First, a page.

Trekking from Kande to Dhampus: Sunrise

This entry is part 5 of 5 in the seriesTrekking to Dhampus

I set my alarm to wake up at 5am in Dhampus in order to catch what the locals describe as one of the most wonderful sunrises. At 5am in Nepal though, the cold is extreme. I believe the temperature was around 5 degrees Celsius and it’s really unpleasant to give up your covers under such circumstances. However, once you’re outside staring at the smooth morning surroundings, you’ll be quick to forget the cold.

dhampus dawn picture

Just before the sunrise.

The morning air was fresh and pure, the calm was almost perfect and the full moon was still fresh in the sky on that November day.

All around, everyone was standing by and waiting for the new day.

newborn sun

The newborn sun

 

Even the locals, who must have seen this view over a hundred times, stood in reverence to the celestial presence of that view. Slowly, the rays of the sun crept through the snow capped peaks in a magical light-play and rolled through the hills and fields, providing the blessing to start a new day.

morning dhampus picture

We snapped some pictures in order to try to capture the majesty of our moments basking in the Nepal sun, but no picture can do it justice. I keep saying that don’t I. I keep insisting that the golden fields aren’t the yellow ones from the pictures, the purest white peaks aren’t same in a mere photograph and you can’t capture the wind, the sounds, the peace and the perfection of the moment in pixels.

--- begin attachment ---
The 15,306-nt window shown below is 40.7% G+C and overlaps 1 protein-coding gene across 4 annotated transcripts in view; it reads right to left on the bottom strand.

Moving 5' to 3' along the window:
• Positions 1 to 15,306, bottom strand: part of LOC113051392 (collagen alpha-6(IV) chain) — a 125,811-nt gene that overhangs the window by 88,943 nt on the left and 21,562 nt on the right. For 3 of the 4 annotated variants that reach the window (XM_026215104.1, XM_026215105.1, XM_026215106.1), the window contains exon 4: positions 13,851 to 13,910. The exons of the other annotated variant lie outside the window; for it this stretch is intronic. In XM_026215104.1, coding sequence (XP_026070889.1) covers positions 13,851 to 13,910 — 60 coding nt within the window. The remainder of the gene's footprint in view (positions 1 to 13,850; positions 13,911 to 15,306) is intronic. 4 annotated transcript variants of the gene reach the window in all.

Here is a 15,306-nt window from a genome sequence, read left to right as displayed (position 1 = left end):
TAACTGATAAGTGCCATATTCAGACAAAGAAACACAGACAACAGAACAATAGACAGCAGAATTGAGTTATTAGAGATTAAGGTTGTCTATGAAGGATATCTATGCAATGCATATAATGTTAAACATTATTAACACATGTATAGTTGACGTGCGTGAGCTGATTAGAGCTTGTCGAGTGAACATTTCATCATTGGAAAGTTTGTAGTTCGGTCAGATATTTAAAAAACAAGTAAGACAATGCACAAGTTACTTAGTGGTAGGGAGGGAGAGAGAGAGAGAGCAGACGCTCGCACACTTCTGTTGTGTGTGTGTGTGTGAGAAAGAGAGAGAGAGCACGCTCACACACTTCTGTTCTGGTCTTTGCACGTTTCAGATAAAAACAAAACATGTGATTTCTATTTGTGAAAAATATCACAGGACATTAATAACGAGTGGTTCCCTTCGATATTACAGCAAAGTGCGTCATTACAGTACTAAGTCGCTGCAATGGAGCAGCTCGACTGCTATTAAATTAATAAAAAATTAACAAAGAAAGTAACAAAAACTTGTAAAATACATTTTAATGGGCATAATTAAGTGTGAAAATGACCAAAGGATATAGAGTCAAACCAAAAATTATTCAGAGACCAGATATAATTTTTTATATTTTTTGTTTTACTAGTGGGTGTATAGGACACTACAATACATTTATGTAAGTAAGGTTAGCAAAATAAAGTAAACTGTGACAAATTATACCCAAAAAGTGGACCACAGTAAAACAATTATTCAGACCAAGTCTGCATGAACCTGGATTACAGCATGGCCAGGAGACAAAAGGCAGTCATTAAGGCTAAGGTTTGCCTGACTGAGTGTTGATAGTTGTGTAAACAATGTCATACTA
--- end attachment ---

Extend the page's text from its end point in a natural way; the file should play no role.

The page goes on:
After witnessing this morning spectacle, we moved on towards Phedi.

The trek down from Dhampus is a downward slop, and according to Prim, our guide, it would take two to three hours to get there.

We started out with a healthy pace,  but were pretty reluctant to leave the magic behind. I would have much rather gone further up the mountains than down to the city.

leaving Dhampus.

leaving Dhampus.

The road down was easier to traverse than the climb; it was a dirt road, not the stair-like paths that we went through to get to Dhampus. I couldn’t help but feel that walking up from Phedi to Dhampus than out to Kande would’ve been a better choice, logistically speaking. The climb on a dirt road is much more comfortable than climbing on stairs. I didn’t bring this up with the guide though because I didn’t feel there was much that I could change at that point.

On the way down, we passed through farmlands and small villages, people living their lives in a simple kind of content anonymity.

A town house

A town house

 

The path on the way down.

The path on the way down.

We got a pleasant surprise on the way down; monkeys. This band of marauders was stealing from a old lady’s field. A bunch of them would distract her and one would stealthily sneak up from behind and nick something out of the fruit trees. Smart little buggers.

 

The leader of sneaky monkeys

The leader of sneaky monkeys. Cheeky fella

Shortly afterwards, we arrived at the bus station. We had agreed with the tours guy that a driver would meet us but instead we had to take the local bus. It was an interesting experience and a fitting end to a life changing and humbling experience.

If I had to go back to Nepal, I would take this trek again. In fact, I’d just go trekking. The wild side of Nepal, the raw and unabashed beauty of it, is on another level. You won’t get the full experience in the tourist filled streets of Lakeside and Thamel. Nepal is on the outside of those tourist destinations. It’s on the hills and mountains, in the rivers and jungles, and in the smiles of its generous people when they greet you with “Namaste”

Series Navigation<< Trekking from Kande to Dhampus To Phedi: Dhampus Sunset

About Hanna

My Name is Hanna. I’m a digital marketer and part time writer! I’ve started this blog to keep track of my trip to Nepal, from A to Z. Stay tuned if you’re interested in visiting that magical place because everything related to the trip will be posted on here.
This entry was posted in Nepal. Bookmark the permalink.

One Response to Trekking from Kande to Dhampus: Sunrise

  1. Yes, Australian Camp offers one of the best sunrise view in around Pokhara.

Leave a Reply